Our system has a ton of plays that exploit these exact holes!



Before we get into the plays that beat Cover 3, if you haven’t downloaded my free version of the Air Raid, some of the terminology may not make sense. Click here to download the playbook now.

Quick Game Plays to Beat Cover 3:

Ace Blue – This is my all time favorite route against Cover 3. First, you have a 6 yard hitch against a soft corner that should be open all night. If the CB starts to jump that route, throw a hitch and go. Second, your H and Y both run seams up the hashes. Teach your QB to be good with his eyes and move the safety. Throw the ball on a line, right over the backers and in front of the safety. Coaching Point – Vs Cover 3, teach your slots to throttle down once they clear the backers.

Trips Blue – Once again, you will have the hitch against a soft corner. The safety has to choose between the over route by the Y and the seam by the H. Coaching point- Make sure your H releases outside the linebacker.

Ace Black/Trips Black – The go route will eliminate the CB. The OLB has to choose between the stick and the arrow.

Ace Orange – This is a classic combination route for cover 3. The OLB will run with the flat route, and you should get the slant right behind him.

Ace Brown – If you like the back shoulder fade, you can throw it. Otherwise, take your slot 1 on 1 with their OLB.

Trips Double Brown – The OLB can’t be right. One of the quick outs will be open.

Drop Back Plays to Beat Cover 3:

Ace Verticals – This play is as old as football itself. 3 deep can’t cover 4 verticals…take your best match up.

Trips Verticals – I like this a little better than Ace because the picture is cleaner for the QB. The safety has to choose between the Y and H.

Ace Comebacks – This is the drop back version of Blue. You have your choice between two seams vs a single hi safety or a comeback vs a soft corner.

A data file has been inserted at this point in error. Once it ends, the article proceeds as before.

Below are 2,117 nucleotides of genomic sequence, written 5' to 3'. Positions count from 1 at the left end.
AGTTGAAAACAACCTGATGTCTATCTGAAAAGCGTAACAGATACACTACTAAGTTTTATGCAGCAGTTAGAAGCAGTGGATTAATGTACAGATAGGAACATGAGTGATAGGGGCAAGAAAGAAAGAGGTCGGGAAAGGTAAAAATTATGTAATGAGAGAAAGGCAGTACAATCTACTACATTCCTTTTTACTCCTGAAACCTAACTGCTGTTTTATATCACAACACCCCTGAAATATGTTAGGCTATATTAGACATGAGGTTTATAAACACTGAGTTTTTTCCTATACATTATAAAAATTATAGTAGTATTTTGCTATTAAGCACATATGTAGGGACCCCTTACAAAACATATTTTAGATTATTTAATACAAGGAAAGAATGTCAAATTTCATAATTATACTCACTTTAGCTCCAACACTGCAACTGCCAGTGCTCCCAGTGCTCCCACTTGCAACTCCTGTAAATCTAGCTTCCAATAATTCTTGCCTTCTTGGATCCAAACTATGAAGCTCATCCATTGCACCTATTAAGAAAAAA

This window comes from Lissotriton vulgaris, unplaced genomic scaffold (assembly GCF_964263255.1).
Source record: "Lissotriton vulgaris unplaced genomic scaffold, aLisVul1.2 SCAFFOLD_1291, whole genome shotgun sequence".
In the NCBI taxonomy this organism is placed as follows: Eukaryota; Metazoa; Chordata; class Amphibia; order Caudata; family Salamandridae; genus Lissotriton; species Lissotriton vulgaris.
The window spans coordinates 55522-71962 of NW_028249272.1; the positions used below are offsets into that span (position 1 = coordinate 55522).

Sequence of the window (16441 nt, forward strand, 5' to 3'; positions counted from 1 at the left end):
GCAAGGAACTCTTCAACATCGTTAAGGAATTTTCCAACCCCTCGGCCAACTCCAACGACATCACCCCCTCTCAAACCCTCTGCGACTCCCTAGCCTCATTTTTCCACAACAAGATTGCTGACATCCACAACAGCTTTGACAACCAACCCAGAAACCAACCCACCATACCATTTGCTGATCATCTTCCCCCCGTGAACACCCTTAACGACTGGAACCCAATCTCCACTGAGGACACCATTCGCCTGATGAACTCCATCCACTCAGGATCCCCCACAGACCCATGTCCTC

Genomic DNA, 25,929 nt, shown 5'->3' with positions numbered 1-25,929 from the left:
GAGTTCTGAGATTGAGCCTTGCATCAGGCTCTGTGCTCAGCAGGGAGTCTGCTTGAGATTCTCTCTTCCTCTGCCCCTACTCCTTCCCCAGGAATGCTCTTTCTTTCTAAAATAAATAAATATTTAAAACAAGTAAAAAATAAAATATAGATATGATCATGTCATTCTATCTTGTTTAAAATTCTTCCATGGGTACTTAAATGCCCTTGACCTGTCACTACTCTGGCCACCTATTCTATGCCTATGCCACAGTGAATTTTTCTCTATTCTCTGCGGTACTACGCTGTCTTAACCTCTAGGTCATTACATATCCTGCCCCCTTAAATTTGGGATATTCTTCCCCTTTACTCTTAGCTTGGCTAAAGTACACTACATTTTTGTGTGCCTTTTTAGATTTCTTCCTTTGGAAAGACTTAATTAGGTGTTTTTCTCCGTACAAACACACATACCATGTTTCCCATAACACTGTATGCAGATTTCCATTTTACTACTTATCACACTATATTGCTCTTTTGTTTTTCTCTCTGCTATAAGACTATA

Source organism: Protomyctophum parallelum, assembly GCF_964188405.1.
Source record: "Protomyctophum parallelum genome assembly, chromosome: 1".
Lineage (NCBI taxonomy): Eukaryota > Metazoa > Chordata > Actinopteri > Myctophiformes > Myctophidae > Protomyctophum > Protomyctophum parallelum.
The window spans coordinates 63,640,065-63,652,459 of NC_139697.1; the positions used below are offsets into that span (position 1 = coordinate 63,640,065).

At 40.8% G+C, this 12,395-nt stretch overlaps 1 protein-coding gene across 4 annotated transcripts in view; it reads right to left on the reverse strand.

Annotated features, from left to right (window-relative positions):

Trips Curl – I love the outside curl. If the OLB gets depth and occupies that window, then the flat route is open.

Smash – The whips should be open all night.

Trips Smash Y Sail – The CB should retreat to cover the H on the corner route and the OLB will cover the whip. The sail should be wide open.

Ace Levels (All Variations) – I love the Dig on this play. The post will hold the single safety and the dig should pop open.

Ace H/Y Option – The coaching point is to keep the playside post skinny so the CB stays with it. Work the option route against their OLB or the cross to the Y.

***Don’t forget about your RB. Because the shell is so soft, the RB will have a lot of space to just sit in open zones on check downs. If the windows get messy, teach your QB to take 4 yards to the RB every time.

***Throw a ton of quick screens and bubble screens. I especially like Trips H Bubble.

***Check out what they do on the backside of trips. Some teams bump their OLB inside so that they can walk out over both guys on the trips side. This means they have to play 1 on 1 on your Z or X. Remember…if they were good at man, they would play man. If they play 1 on 1 on the backside, tag routes to that guy and turn it into a 1 on 1 drill.


Here is the bottom line. If you want to beat cover 3, master the air raid. If you master this system and become efficient at it, you are not going to see a ton of cover 3. The defense will have to adjust. They will have to do something different if you keep shredding them. But, if they stay in Cover 3, smell the blood in the water. Attack it!

Thanks again for reading guys. Next week we will look at Cover 4. Keep Chucking it!